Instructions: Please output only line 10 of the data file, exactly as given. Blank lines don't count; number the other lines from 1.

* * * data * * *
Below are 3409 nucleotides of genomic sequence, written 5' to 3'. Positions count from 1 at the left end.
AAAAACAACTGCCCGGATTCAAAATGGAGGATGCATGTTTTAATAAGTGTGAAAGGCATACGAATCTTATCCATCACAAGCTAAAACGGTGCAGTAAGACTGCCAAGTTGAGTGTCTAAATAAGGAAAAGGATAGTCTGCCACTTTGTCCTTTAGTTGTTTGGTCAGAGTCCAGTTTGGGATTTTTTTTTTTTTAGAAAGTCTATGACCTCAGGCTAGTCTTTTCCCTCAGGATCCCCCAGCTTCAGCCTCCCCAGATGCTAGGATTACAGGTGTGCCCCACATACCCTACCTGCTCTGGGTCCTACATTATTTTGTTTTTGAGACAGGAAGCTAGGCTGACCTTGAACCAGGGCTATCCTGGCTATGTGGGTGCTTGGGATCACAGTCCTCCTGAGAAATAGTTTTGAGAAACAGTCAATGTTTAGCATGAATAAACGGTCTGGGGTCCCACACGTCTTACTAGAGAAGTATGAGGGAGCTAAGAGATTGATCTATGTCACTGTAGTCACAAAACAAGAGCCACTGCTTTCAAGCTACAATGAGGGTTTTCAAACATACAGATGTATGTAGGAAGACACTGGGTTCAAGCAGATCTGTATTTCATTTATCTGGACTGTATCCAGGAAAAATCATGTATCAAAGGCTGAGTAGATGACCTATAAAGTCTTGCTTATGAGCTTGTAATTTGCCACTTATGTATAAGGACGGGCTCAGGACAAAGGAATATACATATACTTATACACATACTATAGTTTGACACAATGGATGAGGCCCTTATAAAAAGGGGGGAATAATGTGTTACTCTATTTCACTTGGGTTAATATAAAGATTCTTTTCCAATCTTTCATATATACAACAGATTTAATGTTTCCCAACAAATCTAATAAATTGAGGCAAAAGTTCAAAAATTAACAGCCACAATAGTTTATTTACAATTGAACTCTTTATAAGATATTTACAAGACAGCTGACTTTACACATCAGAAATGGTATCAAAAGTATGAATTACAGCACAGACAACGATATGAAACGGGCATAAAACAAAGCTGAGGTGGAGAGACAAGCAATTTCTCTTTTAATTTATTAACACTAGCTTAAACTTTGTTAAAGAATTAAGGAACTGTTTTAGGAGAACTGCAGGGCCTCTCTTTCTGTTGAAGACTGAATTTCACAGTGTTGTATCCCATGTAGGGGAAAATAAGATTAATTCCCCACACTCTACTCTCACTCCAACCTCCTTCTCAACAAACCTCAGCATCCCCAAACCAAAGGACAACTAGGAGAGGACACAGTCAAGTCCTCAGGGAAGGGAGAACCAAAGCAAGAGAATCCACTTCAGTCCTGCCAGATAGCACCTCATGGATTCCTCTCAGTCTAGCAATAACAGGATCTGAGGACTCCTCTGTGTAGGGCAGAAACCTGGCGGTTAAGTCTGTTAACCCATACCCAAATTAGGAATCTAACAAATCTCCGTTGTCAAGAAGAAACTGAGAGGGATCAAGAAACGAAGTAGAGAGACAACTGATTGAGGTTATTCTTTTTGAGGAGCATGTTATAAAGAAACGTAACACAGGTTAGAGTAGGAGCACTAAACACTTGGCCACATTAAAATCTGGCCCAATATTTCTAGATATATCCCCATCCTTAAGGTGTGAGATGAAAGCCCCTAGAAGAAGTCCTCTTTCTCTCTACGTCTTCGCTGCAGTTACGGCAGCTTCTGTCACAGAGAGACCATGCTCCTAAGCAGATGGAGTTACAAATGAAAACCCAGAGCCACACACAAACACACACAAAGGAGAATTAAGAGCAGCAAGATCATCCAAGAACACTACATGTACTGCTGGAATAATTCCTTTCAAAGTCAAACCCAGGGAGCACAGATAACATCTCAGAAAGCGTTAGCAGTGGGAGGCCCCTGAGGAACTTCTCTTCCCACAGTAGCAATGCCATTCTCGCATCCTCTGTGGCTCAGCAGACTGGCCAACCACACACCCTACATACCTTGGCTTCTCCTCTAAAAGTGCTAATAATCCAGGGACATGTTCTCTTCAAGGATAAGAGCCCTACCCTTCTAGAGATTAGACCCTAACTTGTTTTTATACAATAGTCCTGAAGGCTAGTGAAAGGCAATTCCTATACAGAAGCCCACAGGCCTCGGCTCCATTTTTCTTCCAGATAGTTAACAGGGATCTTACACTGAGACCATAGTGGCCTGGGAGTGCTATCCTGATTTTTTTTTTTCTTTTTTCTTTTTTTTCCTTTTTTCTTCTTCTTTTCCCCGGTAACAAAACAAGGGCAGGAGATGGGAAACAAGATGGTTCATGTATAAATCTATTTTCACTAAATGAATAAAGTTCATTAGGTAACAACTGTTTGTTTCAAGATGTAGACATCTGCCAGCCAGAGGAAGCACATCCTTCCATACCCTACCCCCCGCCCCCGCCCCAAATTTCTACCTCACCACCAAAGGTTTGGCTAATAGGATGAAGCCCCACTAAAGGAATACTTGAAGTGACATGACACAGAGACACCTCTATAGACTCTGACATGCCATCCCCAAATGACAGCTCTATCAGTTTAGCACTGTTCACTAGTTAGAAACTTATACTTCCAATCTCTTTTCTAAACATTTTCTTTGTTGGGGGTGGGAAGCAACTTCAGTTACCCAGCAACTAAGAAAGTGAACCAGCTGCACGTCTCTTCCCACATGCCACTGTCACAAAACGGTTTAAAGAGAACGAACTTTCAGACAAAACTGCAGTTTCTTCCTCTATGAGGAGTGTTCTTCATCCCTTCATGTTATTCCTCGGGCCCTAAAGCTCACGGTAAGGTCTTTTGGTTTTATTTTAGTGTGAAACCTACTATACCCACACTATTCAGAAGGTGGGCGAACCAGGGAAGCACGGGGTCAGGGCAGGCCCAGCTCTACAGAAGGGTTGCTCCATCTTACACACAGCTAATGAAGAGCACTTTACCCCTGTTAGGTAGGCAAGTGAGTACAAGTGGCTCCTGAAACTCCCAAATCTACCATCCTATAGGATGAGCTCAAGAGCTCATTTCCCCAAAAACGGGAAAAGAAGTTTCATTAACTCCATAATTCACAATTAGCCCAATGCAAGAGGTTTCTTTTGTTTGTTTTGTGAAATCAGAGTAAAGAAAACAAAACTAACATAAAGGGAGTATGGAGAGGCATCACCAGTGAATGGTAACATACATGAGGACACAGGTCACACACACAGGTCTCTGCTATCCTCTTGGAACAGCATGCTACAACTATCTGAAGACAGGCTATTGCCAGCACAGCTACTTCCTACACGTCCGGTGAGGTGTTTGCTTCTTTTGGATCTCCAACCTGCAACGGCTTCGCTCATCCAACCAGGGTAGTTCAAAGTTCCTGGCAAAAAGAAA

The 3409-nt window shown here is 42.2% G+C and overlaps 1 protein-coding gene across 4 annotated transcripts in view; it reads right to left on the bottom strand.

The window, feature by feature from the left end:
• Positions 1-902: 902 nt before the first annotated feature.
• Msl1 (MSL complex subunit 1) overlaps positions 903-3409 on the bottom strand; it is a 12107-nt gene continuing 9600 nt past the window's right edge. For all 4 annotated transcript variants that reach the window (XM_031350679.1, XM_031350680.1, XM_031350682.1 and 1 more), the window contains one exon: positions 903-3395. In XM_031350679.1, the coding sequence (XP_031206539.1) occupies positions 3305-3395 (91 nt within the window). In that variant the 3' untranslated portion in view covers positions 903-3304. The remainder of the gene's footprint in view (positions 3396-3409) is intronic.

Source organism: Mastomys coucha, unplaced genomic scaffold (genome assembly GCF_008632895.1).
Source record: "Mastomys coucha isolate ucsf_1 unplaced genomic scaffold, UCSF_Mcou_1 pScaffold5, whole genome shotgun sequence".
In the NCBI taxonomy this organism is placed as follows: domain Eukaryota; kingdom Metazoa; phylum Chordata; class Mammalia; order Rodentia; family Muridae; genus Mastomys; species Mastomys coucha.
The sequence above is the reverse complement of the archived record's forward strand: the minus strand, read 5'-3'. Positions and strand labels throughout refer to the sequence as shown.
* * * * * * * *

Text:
The sequence above is the reverse complement of the archived record's forward strand: the minus strand, read 5'-3'. Positions and strand labels throughout refer to the sequence as shown.